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Melting: A woman's tale of losing weight — and finding that extra pounds weren't her only problems 

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My writing began to attract a small following of friends, and some strangers, who all wanted me to kick this weight thing's ass! Their comments and love became my lifeline. I wrote with a new vigor ... but for an audience. While I tried to be as honest as I possibly could, I wasn't being honest with me. For a while, the outside love and support helped, but eventually — as they always do — things fell apart.

Post-Op Week 16/17: ... And I feel some kinda way

June 26, 2009: This past weekend, I came face to face with that pink elephant that I've been ignoring. And oh yes, the bitch was back with a vengeance. It was making up for lost time. So here I was, waking up and still buzzed Monday morning — with not a clue as to how I got in my bed. I'm here to tell you, I was feelin' some kinda way.

I rode an emotional roller coaster for the two days and finally on the third day the cloud lifted, and I began to clean. I was gettin' rid of shit that I hadn't looked at or thought of in years but felt like I had to hold on to because I felt some kinda way about 'em. I felt empowered. With the support of my friends, I decided to take on the elephant: alcohol. Drinking could no longer be a part of who I was because — as a very dear friend of mine said — "you have an allergy to alcohol, and you had a SEVERE reaction."

Stacey — 290 pounds

Last Flag: We're off to the races.

I'm an addict, plain and simple. If it feels good, I want it; and I want more of it before I'm done with the first. While I'd known this on an intellectual level for a very long time, I finally decided it was time to do something about it. I went to rehab. (Amy Winehouse be damned!) It was truly the most freeing experience of my life. Baring your soul in front of a group of perfect strangers might sound a little off-kilter and slightly risky, but for me it was an affirmation that I wasn't the only one ... and, hell, I'd done it on Facebook right?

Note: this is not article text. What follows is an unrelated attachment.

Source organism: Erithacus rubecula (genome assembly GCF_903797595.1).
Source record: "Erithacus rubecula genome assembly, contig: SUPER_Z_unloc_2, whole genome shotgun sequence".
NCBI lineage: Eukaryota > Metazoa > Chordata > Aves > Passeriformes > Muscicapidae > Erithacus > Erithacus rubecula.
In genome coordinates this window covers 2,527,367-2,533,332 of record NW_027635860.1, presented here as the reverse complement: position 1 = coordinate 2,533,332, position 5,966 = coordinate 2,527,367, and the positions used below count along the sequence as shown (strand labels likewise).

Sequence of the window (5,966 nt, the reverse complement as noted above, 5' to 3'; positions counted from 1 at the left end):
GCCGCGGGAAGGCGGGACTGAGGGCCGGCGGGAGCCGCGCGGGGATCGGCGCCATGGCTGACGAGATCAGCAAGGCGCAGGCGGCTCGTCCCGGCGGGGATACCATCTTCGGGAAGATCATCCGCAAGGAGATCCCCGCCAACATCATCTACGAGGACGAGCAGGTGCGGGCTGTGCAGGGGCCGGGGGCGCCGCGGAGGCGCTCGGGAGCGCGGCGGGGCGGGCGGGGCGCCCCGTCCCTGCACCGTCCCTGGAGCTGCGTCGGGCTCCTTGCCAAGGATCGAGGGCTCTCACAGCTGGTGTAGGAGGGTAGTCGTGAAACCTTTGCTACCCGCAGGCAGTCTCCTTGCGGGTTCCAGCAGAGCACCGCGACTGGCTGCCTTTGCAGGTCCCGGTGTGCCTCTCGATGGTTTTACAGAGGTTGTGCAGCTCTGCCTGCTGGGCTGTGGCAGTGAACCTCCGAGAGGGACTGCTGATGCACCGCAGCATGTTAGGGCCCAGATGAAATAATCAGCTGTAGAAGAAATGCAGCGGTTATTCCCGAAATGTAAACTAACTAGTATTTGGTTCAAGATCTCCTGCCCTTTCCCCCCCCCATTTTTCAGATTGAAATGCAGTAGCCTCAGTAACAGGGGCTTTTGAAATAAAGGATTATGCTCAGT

As with any rehab program worth its salt, I was told to go to 12-step meetings. This, I decided, was not an option. Hell, as if this certifiable force of artistic nature — this wild flower — would be ruled by slogans and dry rhetoric. I was special, dammit! Floating along on pretty words with little action behind them, I graduated my program and was ready to face the world, as Tony Montana would say, "Re-educated, rehabilitated, re-invigorated." And without a fucking clue that the cycle was about to begin all over.

Post-Op Week 27/28: Gimme a Break!

Monday, Sept. 14, 2009: My life moves at about 100 mph on slow days ... This Friday night as I am headed out — poised for a weekend full of art, culture, and friends — I'm moving at a ramped up 150 mph (because I am late). Zipping back down the stairs on the way to the shower, I don't notice the insignificant (soon to be very significant) piece of Dora the Explorer tupperware. I slip, my arms swing around in the air grabbing for nothing, and in an effort to just get myself to stop, I shove myself onto the floor ... right on top of my ankle. I pull my leg from under me to see something that could only come out of a horror movie (or one of those really bad Steven Segal joints): My ankle is this misshapen lumpy mass — and my foot for sure shouldn't be pointing backwards, but it is.

Finally (what feels like a month later), medics show up with all their magical morphine, and the world was set to right again. All conversations began to sound like Charlie Brown's teachers. I felt relaxed in the middle of chaos. I guess we aren't made to go non-stop. Yes, it took me crippling myself for me to come to this conclusion.

Stacey — 264 pounds

As I lie in bed for three straight months, looking at the same half-painted green walls, gazing into the same antiquated 13-inch color TV and refusing to eat, a steady stream of obsessive compulsive thoughts nearly drove me mad. My constant doping wasn't helping matters. The ever-present buzz of pain pills brought out paranoia. I was convinced my son loved everyone but me. I was sure that people didn't give a shit about me when they didn't visit.

I rebelled by breaking out and driving when I shouldn't have been. The pills masked the pain of walking on a partially healed broken ankle. That was until my prescription ran out and the refills dried up. Picture me camped out on my warped mattress locked and loaded watching Parking Wars, eyes big as saucers — physically unable to sleep for days. What did I do? I called my Doc for some Ambien for sleep and Xanax for anxiety.

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